How to Make Rose Water at Home
You have probably heard, or seen rose water at a beauty store as either perfume or facial toner. While it is commonly used for these purposes, rose water offers medicinal benefits as well. Learn how to make rose water and how it can help soothe various ailments.
What is Rose Water?
Rose water is a concoction made of rose petals. It is often used as a natural fragrance for perfumes. Apart from medicine and beauty products, rose water is also used in the food and religious industry. It contains around 10 to 50 percent of rose oil but may vary per type.
While its use may be only made famous nowadays, rose water was long used in the Middle Ages for medicinal means. Moreover, the use of rose water dates back to the 7th century. Evidence also suggests that it was used as a treatment for ailments by the Indian tribes of North America.
Benefits of Rose Water
1. Soothe Aches and Pains
Studies claim that rose water has anti-inflammatory effects. It can treat and soothe a sore throat. Other than that, it can also treat migraines and headaches when the fumes are inhaled. Applying it to cloth and placing it on the forehead offers the same effect.
2. Treats Eye Problems
Eye drops with rose water as an ingredient are an effective treatment for the following eye conditions.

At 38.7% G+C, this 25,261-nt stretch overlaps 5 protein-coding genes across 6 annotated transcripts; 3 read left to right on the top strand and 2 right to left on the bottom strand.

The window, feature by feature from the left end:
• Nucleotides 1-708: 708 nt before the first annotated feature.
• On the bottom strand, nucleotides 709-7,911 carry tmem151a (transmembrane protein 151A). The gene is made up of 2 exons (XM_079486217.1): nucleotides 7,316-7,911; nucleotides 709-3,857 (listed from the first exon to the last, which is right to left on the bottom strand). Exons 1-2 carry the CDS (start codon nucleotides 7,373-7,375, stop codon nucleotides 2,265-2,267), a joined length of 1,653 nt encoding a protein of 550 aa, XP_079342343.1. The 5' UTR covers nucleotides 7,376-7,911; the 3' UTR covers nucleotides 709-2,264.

- Acute Dacryocystitis
- Dry Eye
- Degenerative Eye Conditions
3. Hastens Wound Healing
Thanks to its antibacterial and antiseptic properties, rose water can hasten wound healing. Moreover, it fights possible wound infections. Wounds, where rose water may be used, include the following.
4. Improves Mood
Inhaling the vapor of rose water can effectively enhance an individual’s mood according to research. Furthermore, studies claim that this concoction contains anti-anxiety and antidepressant properties. It may be an effective treatment for numerous mental health disorders such as depression, grief, tension, and stress. Other than that, it also induces sleep which is quite similar in effect to the prescription drug, diazepam.
5. Improves Digestion
Studies in 2008 claim that the concoction enhances the secretion of bile which, in turn, aids digestion. It also relieves symptoms of digestive problems such as stomach ache and bloating. Apart from its effect on digestion, rose water increases water in the stool. Thus, it can effectively treat constipation.
6. Protects Against Cell Damage
Rose water is packed with potent antioxidants which are compounds that fight the effects of unstable molecules known as free radicals. Due to its antioxidant content, it fights against the effects of aging such as sagging and wrinkling of the skin. Besides, rose water can treat skin conditions such as rosacea and eczema due to its anti-inflammatory properties.
Before using the product, it is best to do a spot check. Apply a dime-sized amount on the arm. If there is no effect within 24 hours, then the product is safe for use. However, some individuals may manifest an allergic response to rose water. Side effects that may show up include the following.
- Burning Sensation on Skin
- Stinging Sensation on Skin